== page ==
With a new cooking reality show popping up virtually every week on television, a Whole Foods coming soon to upper State Street, and interest in cooking and greenmarkets at an all-time high, we decided to take a look inside the workings of two of the most happening restaurants in town-Downey’s, a Santa Barbara institution, and the Hungry Cat, a new restaurant started by a celebrity-chef couple from Los Angeles and run by some young potential rising stars in the Santa Barbara culinary firmament. George Yatchisin sat down with John and Liz Downey to discuss their legendary restaurant’s 25th anniversary, while Charles Donelan chased the crew from the Hungry Cat through the Farmers Market and then ate the consequences.
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This year, for the first time in human history, more people will live in urban areas than in rural lands. Though the tipping point will most likely be reached-or perhaps already has been-without fanfare, its significance cannot be overlooked. With this new age comes a whole new set of rules, values, and views that threaten to leave many of our most celebrated traditions behind as we work to reconcile past methods of survival with a less agrarian lifestyle. Here in the United States, with the ever-growing beast of urban sprawl spilling from cities toward the horizon, the rural, agricultural spaces that were the societal backbone of previous generations are fast becoming zigzags of highways connecting suburbs to shopping centers.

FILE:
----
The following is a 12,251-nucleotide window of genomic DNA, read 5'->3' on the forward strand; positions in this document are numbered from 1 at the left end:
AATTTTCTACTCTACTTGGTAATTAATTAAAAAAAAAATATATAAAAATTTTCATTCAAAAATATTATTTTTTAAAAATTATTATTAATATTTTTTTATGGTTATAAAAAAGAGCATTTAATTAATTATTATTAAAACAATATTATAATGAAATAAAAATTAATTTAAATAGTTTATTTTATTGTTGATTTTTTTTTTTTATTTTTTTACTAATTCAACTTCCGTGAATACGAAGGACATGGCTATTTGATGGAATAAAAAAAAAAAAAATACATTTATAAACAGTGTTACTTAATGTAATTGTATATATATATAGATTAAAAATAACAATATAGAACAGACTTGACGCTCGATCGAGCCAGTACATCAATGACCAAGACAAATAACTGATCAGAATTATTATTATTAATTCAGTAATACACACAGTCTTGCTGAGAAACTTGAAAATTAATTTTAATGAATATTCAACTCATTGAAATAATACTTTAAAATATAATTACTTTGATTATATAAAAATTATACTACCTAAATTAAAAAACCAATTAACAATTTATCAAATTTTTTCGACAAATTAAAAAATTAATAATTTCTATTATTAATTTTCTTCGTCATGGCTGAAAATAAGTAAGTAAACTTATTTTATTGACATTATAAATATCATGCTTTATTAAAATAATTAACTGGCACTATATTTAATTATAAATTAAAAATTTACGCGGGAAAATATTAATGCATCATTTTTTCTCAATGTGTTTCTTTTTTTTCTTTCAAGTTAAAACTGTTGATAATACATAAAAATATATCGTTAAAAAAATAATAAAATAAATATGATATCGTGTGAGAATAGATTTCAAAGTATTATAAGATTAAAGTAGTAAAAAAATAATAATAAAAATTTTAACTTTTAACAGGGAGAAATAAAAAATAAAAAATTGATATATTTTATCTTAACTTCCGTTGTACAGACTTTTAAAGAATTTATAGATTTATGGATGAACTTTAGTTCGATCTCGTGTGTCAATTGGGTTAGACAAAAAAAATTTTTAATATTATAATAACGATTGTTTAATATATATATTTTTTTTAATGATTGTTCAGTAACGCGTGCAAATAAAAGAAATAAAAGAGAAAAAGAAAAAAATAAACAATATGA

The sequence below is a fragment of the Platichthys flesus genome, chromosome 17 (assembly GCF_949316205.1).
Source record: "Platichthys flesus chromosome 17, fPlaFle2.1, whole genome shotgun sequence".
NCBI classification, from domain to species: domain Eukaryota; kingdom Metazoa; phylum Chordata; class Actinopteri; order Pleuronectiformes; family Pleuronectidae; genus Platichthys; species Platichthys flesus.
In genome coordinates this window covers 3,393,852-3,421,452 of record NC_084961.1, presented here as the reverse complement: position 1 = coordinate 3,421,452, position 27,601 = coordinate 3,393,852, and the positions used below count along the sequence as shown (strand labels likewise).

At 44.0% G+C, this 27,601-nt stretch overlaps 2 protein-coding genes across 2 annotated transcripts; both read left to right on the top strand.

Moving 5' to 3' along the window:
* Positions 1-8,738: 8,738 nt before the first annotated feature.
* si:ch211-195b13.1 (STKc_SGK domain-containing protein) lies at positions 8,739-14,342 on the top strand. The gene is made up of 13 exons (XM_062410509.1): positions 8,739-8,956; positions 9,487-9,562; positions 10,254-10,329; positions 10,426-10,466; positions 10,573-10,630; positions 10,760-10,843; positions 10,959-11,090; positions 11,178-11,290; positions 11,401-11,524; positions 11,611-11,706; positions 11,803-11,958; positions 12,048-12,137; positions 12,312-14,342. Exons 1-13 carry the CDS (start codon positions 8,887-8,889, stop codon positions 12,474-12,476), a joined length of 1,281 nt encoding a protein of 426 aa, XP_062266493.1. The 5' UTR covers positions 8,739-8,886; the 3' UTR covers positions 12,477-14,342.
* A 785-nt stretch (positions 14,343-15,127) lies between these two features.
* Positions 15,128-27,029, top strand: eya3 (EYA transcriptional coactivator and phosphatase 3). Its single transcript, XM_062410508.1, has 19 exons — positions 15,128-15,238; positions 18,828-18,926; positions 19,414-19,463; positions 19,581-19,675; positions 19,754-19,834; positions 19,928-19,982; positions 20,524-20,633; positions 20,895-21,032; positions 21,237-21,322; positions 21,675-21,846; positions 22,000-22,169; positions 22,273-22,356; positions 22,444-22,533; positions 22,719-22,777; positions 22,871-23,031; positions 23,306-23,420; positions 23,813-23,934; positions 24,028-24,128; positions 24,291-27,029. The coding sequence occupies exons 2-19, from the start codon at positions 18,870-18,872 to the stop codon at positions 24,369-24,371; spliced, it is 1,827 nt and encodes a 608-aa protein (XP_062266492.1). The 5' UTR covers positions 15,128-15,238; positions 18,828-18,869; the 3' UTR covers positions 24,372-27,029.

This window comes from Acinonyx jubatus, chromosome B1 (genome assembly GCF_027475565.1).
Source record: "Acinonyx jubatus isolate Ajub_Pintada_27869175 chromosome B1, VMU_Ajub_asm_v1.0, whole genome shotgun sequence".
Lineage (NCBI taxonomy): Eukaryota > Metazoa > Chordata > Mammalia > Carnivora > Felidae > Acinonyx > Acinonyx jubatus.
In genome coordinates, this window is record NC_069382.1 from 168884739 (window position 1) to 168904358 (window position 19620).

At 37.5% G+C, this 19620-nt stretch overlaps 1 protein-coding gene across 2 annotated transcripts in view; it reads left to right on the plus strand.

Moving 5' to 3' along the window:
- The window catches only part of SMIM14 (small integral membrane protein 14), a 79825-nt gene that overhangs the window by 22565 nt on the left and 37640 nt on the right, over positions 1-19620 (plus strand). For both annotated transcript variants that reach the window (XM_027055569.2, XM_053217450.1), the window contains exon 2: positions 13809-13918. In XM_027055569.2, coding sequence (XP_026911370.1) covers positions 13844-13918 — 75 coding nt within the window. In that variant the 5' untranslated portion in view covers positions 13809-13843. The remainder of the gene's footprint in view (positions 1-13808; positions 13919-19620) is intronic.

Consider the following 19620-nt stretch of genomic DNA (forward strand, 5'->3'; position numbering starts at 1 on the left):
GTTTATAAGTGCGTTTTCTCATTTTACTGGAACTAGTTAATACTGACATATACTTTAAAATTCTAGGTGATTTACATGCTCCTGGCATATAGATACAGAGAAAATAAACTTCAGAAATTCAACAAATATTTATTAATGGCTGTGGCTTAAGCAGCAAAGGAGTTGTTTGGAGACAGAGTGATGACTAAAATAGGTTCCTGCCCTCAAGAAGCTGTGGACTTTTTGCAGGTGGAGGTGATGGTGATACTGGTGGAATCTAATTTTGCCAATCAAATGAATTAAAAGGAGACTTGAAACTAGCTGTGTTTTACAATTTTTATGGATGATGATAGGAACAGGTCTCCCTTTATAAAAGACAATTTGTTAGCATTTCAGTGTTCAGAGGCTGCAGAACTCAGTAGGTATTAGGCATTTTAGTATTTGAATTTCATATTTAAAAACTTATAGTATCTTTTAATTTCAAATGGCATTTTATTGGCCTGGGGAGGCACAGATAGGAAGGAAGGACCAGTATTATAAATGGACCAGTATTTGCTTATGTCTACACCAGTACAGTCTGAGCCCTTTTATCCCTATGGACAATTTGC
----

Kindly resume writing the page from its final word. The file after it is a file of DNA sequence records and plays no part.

Now that just about everybody but Exxon has finally admitted that global warming is a reality, the opportunity to make money is obvious. From the labs of multinational corporations to suburban garages, inventors all over the globe are trying to find ways to rescue the world and get rich doing it.
Santa Barbara, which likes to think of itself as the birthplace of the environmental movement, is holding its own pretty well in this contest. The array of astonishing inventions pouring out of UCSB now includes film-thin photovoltaic cells as well as super-efficient LED lights. In the world beyond academia as well there is a groundswell of green innovators, and people eager to cultivate them.
When Dan Randall first started coffee roasting 15 years ago, it was with one intention-to create the kind of gourmet, organic coffee he loved. His girlfriend at the time was unimpressed. “She didn’t like my stuff,” Randall said recently. “Her idea of a good cup of coffee was Farmer Brothers. If it didn’t taste like a brown paper bag brewed through a gym sock, she didn’t like it.”